August 8, 2016 – Fort Russ News –
– By Eduard Popov for Fort Russ – translated by J. Arnoldski
Today marks eight years since the beginning of the war known as “08/08/08” when Georgian troops invaded South Ossetia and attacked a Russian peacekeeping battalion. The events of the war are well known, so let me instead provide a few considerations on what this war meant in a larger context.
These considerations of mine were presented in a more general and academic form at a scholarly conference participated in by representatives from the governments of South Ossetia and Georgia as well as in a rather large scholarly article on the question of national sovereignty, one section of which was dedicated to the events of August 2008. Allow me to briefly restate these previously expressed ideas.
I’ll begin with what the 08/08/08 war was not. The attack by Georgian troops on South Ossetia was not a war between Georgia and “rebel territories” waged with the aim of “returning” them to a parent state. The participation of troops from a number of countries, including the US, made this war too large and significant for such an explanation to be true. The true enemy of Saakashvili and those forces standing behind him was not a “separatist” government Tskhinvali, but Russia. Hence why strikes were consciously launched not only on the civilian population of South Ossetia, but on the Russian peacekeeping battalion.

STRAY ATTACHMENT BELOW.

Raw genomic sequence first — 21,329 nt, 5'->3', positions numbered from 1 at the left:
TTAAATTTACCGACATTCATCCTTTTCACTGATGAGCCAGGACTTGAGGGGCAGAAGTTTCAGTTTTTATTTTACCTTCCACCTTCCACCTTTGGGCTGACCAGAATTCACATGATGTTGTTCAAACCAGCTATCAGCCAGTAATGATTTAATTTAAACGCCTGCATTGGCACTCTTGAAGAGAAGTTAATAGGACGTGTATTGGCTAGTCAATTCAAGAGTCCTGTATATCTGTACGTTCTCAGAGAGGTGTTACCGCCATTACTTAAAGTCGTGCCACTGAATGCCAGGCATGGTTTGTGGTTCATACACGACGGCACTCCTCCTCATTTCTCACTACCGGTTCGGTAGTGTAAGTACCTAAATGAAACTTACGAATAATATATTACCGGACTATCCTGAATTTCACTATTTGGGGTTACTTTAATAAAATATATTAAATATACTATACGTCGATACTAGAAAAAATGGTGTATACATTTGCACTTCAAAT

This insidious and bloody attack was even less of a war between Orthodox Georgia and Orthodox Russia as some ideologues of Georgian militarism were quick to posit. It is unfortunately that the incorrect term “Russian-Georgian War” has become customary in Russia. George and South Ossetia were too small of reasons for any attack on Russia.
The war of August 2008 was an avant-garde war initiated by the West against a drastically weakened Russia confined to its national borders. Georgian militarism served as the vanguard of the West, while the territory of South Ossetia and Georgia was this war’s bridgehead.
Today, Donbass is such a stronghold, while the Kiev regime plays the role of the obedient anti-Russian weapon of the West. Russia won the first avant-garde war, and it will win the second one on the territory of former Ukraine.
There is yet another important conclusion. Eight years have passed since the 08/08/08 war, since which relations between Russia and Georgia, and especially between Russians and Georgians, have drastically changed. Restoring relations with the population of former Ukraine, largely poisoned by Ukrainian neo-Nazism and Russophobia, will be much more difficult and require much more time. Nevertheless, sooner or later this will happen. Victory in this war would leave Russia to face tasks of planetary scale. One of them is establishing a union of Orthodox peoples and countries (a new Byzantine project), and the other is offering the world a new project for a new system, a project for social justice and respect for the cultural diversity of humanities’ societies. Today’s Russia is still a junior partner in the liberal club, but the time has come to cast off the spiritual and political chains of liberalism and restore the principle of national sovereignty.